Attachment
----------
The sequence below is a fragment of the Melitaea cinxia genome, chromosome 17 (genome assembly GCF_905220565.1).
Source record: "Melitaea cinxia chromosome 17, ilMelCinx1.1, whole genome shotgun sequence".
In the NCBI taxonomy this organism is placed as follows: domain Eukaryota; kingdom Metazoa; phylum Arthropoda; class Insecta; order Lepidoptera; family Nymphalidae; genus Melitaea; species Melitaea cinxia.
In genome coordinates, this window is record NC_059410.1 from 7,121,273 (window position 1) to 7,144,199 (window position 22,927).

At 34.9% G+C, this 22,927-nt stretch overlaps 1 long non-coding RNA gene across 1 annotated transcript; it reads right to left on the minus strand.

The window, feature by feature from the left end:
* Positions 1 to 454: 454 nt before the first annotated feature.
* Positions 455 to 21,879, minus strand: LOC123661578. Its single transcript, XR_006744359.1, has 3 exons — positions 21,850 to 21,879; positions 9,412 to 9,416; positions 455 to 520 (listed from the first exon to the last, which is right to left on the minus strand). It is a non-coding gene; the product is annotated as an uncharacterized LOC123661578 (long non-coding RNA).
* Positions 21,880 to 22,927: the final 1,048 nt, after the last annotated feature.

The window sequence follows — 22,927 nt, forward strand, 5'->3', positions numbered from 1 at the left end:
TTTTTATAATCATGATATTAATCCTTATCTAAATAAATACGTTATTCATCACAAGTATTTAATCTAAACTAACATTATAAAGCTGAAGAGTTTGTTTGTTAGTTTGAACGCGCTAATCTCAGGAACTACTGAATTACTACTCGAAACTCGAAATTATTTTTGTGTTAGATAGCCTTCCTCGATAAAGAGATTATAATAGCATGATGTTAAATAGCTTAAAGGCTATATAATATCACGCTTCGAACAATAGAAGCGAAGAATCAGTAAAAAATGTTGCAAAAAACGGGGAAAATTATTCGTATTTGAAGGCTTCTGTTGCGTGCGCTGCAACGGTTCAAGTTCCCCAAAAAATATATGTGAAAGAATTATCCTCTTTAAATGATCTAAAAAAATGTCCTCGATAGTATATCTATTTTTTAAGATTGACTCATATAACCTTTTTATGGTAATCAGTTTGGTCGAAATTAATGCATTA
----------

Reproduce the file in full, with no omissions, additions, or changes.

The sequence below is a fragment of the Melitaea cinxia genome, chromosome 17 (genome assembly GCF_905220565.1).
Source record: "Melitaea cinxia chromosome 17, ilMelCinx1.1, whole genome shotgun sequence".
In the NCBI taxonomy this organism is placed as follows: domain Eukaryota; kingdom Metazoa; phylum Arthropoda; class Insecta; order Lepidoptera; family Nymphalidae; genus Melitaea; species Melitaea cinxia.
In genome coordinates, this window is record NC_059410.1 from 7,121,273 (window position 1) to 7,144,199 (window position 22,927).

At 34.9% G+C, this 22,927-nt stretch overlaps 1 long non-coding RNA gene across 1 annotated transcript; it reads right to left on the minus strand.

The window, feature by feature from the left end:
* Positions 1 to 454: 454 nt before the first annotated feature.
* Positions 455 to 21,879, minus strand: LOC123661578. Its single transcript, XR_006744359.1, has 3 exons — positions 21,850 to 21,879; positions 9,412 to 9,416; positions 455 to 520 (listed from the first exon to the last, which is right to left on the minus strand). It is a non-coding gene; the product is annotated as an uncharacterized LOC123661578 (long non-coding RNA).
* Positions 21,880 to 22,927: the final 1,048 nt, after the last annotated feature.

The window sequence follows — 22,927 nt, forward strand, 5'->3', positions numbered from 1 at the left end:
TTTTTATAATCATGATATTAATCCTTATCTAAATAAATACGTTATTCATCACAAGTATTTAATCTAAACTAACATTATAAAGCTGAAGAGTTTGTTTGTTAGTTTGAACGCGCTAATCTCAGGAACTACTGAATTACTACTCGAAACTCGAAATTATTTTTGTGTTAGATAGCCTTCCTCGATAAAGAGATTATAATAGCATGATGTTAAATAGCTTAAAGGCTATATAATATCACGCTTCGAACAATAGAAGCGAAGAATCAGTAAAAAATGTTGCAAAAAACGGGGAAAATTATTCGTATTTGAAGGCTTCTGTTGCGTGCGCTGCAACGGTTCAAGTTCCCCAAAAAATATATGTGAAAGAATTATCCTCTTTAAATGATCTAAAAAAATGTCCTCGATAGTATATCTATTTTTTAAGATTGACTCATATAACCTTTTTATGGTAATCAGTTTGGTCGAAATTAATGCATTA